One of the rules that set Texas’s family law procedures apart from other states is its community property statute. Couples dividing their property often rely on a judge to interpret state law and divide their belongings and debts.
The majority of states now use the equitable distribution standard. However, Texas is one of the few states that still has a community property rule that applies in litigated divorces. Unless you and your spouse arrive at your own settlement for property division purposes, a judge will treat all of your marital assets, debts and income as community property.
Some people oversimplify the concept of community property and will tell you that you can expect the courts to divide all of your assets in half. Is a 50/50 split the guaranteed outcome of property division proceedings in a Texas divorce?
No, a 50/50 split is not always the outcome
Despite what people claim, an even split of your assets is not the automatic result of community property laws. Instead, there is a presumption of an even distribution of your assets. That doesn’t necessarily mean you have to divide every account but rather that you have to balance their value.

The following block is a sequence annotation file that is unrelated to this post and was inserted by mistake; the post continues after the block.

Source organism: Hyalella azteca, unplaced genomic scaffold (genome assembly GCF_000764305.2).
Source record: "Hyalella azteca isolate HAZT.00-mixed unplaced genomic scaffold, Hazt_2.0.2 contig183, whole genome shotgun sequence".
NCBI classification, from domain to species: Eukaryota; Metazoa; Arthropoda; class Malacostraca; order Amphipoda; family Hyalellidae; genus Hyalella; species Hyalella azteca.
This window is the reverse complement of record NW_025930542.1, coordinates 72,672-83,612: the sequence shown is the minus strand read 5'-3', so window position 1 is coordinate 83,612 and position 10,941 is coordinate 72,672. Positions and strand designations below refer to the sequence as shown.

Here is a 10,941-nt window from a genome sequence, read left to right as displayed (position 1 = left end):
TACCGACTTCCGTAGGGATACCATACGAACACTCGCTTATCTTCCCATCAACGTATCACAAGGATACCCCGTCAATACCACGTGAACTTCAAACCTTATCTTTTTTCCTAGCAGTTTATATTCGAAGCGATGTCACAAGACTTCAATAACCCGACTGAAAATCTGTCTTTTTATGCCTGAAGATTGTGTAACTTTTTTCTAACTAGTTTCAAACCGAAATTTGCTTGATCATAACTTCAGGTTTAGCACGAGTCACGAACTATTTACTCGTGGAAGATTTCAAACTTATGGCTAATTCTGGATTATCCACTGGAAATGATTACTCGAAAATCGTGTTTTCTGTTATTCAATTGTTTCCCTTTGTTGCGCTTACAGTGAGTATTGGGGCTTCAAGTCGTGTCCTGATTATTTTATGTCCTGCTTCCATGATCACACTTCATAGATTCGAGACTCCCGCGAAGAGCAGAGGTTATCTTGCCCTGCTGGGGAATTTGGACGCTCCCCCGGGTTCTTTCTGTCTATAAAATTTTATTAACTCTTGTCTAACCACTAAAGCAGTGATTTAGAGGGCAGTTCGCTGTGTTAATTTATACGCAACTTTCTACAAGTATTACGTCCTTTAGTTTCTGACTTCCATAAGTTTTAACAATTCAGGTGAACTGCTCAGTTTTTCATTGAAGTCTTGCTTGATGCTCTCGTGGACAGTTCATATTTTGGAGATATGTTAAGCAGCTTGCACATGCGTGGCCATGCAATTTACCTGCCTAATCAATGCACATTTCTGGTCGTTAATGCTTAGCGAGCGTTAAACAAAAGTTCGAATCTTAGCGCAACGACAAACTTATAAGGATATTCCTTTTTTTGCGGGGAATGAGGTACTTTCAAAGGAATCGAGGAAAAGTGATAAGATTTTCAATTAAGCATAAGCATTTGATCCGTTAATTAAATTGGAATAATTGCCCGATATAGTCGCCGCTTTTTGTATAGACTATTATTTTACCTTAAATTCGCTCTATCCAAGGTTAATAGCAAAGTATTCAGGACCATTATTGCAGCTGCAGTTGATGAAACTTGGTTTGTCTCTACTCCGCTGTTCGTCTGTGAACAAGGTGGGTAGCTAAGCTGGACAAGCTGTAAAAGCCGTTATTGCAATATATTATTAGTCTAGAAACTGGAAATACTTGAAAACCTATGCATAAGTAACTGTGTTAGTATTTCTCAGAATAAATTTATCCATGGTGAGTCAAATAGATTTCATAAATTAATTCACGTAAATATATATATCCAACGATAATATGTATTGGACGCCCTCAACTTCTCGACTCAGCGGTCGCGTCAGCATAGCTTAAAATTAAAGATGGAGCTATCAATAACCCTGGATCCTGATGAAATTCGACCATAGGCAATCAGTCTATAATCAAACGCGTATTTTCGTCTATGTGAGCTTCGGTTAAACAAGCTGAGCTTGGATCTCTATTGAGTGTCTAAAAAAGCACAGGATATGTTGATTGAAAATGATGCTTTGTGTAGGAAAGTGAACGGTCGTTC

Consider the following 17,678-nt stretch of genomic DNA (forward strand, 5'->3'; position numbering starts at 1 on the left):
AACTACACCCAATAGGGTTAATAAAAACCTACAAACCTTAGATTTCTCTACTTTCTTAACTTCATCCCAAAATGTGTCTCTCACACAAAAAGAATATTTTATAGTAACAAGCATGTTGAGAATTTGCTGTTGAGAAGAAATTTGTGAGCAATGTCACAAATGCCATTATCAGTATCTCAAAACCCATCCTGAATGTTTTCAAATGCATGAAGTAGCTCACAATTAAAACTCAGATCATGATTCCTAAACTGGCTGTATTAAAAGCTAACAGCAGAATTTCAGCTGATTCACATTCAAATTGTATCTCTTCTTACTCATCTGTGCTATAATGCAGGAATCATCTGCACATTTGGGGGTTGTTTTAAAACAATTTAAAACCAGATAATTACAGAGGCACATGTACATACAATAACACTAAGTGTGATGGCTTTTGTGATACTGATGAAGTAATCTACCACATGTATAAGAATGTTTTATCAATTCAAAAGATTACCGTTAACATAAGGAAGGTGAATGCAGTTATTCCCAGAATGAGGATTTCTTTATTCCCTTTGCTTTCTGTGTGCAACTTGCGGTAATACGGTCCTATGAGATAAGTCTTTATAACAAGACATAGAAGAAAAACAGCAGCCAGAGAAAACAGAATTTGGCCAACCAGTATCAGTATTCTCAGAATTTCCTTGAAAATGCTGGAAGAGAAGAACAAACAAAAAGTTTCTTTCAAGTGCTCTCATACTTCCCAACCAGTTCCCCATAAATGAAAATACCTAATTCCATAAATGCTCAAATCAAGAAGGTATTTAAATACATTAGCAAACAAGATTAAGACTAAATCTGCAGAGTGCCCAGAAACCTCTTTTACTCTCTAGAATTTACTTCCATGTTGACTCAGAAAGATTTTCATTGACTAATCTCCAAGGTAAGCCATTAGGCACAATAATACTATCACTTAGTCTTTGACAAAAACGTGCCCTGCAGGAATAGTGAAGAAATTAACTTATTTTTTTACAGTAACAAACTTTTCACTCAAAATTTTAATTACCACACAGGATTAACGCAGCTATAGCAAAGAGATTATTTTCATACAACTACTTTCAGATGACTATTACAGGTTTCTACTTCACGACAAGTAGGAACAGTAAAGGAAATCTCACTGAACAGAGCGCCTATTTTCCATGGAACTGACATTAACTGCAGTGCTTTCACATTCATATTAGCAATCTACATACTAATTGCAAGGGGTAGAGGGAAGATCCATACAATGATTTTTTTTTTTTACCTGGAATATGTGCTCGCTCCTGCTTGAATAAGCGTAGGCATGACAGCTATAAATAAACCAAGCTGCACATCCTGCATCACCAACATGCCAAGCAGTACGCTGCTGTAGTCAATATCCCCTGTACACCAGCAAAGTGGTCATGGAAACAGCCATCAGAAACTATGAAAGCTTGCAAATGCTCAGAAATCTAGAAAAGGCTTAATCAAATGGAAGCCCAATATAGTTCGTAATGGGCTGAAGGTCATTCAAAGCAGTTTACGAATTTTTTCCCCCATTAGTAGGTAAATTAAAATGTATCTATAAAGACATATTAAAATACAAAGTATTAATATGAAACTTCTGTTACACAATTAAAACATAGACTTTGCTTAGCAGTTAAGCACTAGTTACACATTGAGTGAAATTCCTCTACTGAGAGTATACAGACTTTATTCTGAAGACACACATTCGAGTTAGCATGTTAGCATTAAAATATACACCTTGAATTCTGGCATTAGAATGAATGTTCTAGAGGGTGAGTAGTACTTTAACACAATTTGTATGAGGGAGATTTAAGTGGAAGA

More importantly, however, is that the Texas community property statute gives the judge some degree of discretion. They learn about the family’s circumstances and decide based on the situation what they believe would be most appropriate and fair. They can deviate from a 50/50 split when there are unusual family situations, such as the dissipation of marital assets.
Litigated property division is an unpredictable process
No matter how well you build your case, there are never any guarantees about the outcome of a hearing in family court. You never know what a judge will determine after hearing the concerns of each spouse and reviewing the records from their marriage.
If protecting specific assets or retaining certain property is of the utmost importance to you in your divorce, then you may need to consider cooperating with your spouse through collaborative negotiations or mediation rather than relying on a judge to settle the division of your property. Learning more about Texas family law can help you understand what to expect in a complex Texas divorce.